Economically, the last 6 or so years have been nothing short of dismal for the European Union and its members. Due to the diversity among its members own national economic policies, the European Union’s economic configuration and its single currency were shown to be somewhat incoherent. The European Union’s gross domestic product only grew a measly one percent in 2013, compared to the United States’ 2.2 percent growth. In December 2014, unemployment among member nations of the European Union hovered around 11.4 percent, while the United States unemployment rate held at around 5.6 percent. Even though in the U.S. we are ever
The result of this exchange can be seen in how the German economy hegemonically supports many other states within the union. Ironically, Europe has always been the center of hegemonic power since the colonial era, which in turn led to national uprisings across their spheres of influence (Spiegel, Matthews, Taw, & Williams, 2015). Since the end of the economic downturn, Germany has been unwilling to support the idea of simply bailing out nations such as Greece, opting instead for a form of structural adjustment programme (SAP) to be imposed on the nation (Irwin, 2015). Placing such a policy on a nation only results in the nation never being able to fully achieve sovereignty; supranational bodies such as the IMF imposed such programmes on nations in Africa in the past, and these programmes have merely created more issues to resolve (Mkandawire, 2014). SAPs polarization of economics is a major contributor to the prolonging of the European debt crisis, and has been a contributor to the skewing of global politics in favour of the powerful.
It is hard to believe that a war-torn country such as Germany can flourish into Europe’s largest economy. What is even harder to believe is that it had achieved this feat in a significantly shorter time than other European nations. Germany had experienced devastating losses in both World War 1 and World War 2. The combinational blows of Germany’s countless number of war casualties, the irrational reparation payments and the following hyperinflation had crippled the German industry. Despite this, German industry had managed to miraculously emerge at the top of the European economy. The outcome of war was the key reason why Germany is as economically prosperous as it is today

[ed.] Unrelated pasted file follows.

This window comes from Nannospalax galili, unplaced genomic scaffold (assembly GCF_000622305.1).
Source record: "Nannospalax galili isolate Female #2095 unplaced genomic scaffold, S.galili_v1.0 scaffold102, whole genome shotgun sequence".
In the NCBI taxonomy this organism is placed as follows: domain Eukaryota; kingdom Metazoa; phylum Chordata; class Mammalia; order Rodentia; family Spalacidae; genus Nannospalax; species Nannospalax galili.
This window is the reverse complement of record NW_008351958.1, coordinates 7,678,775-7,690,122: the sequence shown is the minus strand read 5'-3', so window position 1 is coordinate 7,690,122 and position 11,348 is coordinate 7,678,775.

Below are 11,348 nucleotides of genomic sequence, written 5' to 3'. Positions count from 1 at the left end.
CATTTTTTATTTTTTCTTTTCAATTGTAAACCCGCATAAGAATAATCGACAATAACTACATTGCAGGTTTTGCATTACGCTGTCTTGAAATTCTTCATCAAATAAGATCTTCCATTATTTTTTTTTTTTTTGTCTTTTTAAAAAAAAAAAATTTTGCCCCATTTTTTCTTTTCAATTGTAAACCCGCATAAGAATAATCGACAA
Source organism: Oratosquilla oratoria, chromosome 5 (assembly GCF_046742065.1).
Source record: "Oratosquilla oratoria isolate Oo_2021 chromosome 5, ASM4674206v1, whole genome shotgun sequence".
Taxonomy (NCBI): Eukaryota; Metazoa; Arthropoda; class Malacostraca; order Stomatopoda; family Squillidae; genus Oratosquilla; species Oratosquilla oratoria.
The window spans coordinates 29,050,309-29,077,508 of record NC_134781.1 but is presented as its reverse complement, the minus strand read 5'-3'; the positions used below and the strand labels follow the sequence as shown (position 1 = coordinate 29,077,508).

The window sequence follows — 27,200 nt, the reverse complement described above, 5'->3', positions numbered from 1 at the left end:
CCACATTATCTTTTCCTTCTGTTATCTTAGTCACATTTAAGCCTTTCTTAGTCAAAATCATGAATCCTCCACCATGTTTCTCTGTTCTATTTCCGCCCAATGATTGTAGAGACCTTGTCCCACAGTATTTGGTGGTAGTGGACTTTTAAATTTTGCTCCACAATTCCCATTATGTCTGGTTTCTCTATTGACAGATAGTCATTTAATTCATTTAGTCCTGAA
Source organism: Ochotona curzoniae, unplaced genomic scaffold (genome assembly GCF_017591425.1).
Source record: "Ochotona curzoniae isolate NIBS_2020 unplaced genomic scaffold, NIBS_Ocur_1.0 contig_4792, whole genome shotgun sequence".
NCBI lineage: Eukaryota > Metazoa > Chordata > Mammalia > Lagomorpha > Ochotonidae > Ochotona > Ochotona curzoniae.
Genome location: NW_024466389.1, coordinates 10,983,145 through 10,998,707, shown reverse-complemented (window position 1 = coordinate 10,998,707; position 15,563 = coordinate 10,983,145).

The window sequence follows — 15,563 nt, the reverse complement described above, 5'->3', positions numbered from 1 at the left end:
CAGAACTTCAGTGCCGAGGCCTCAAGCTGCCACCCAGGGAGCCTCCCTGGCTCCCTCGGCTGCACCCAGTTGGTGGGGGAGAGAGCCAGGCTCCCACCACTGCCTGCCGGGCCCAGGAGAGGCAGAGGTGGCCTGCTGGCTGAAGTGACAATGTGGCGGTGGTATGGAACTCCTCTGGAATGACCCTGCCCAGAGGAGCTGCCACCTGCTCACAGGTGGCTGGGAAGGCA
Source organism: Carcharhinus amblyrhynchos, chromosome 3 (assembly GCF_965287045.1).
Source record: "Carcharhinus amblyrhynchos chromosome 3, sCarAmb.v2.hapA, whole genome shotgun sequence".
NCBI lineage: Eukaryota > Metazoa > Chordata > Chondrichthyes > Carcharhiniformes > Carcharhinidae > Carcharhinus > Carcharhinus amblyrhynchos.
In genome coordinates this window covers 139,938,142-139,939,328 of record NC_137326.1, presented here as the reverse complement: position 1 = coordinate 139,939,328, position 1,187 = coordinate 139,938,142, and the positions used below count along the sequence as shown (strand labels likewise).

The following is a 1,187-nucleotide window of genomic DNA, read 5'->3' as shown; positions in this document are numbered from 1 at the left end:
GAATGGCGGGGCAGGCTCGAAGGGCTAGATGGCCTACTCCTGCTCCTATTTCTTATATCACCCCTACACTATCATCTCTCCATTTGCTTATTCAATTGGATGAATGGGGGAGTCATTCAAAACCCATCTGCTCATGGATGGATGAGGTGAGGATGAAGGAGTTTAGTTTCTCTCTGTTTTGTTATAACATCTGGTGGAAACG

The article “How Germany Prevailed in the Greek Bailout” discusses Germany’s successes financially in comparison to most other (19 countries) in Europe. Although Germany has such success others see the country as a bully almost due to their militaristic background even though they have come to the aid of Greece and helped. Many other European countries are hesitant about Greece receiving aid considering the countries past failures financially. This is not the first time the country has been in debt and undoubtedly will not be the last. Since the economy fell in 2008 Greece’s unemployment rate is about 22% which is double the U.S. Due to an imbalance in European countries where some are creditors and others debtors it is difficult to fix this
Germany is one of Europe’s industrial powerhouse and the world’s second largest exporter. The country whose economy has single-handedly stopped the eurozone falling back into recession and the only nation rich enough to save the
Germany is Europe’s largest economy and is a significant member of the continent's economic, political, and defense organizations. Functioning with a mixed economy, Germany has one of the highest nominal and real Gross Domestic Products. Although the economy is doing well, Germany has also been continuously struggling with high levels of unemployment since 1989.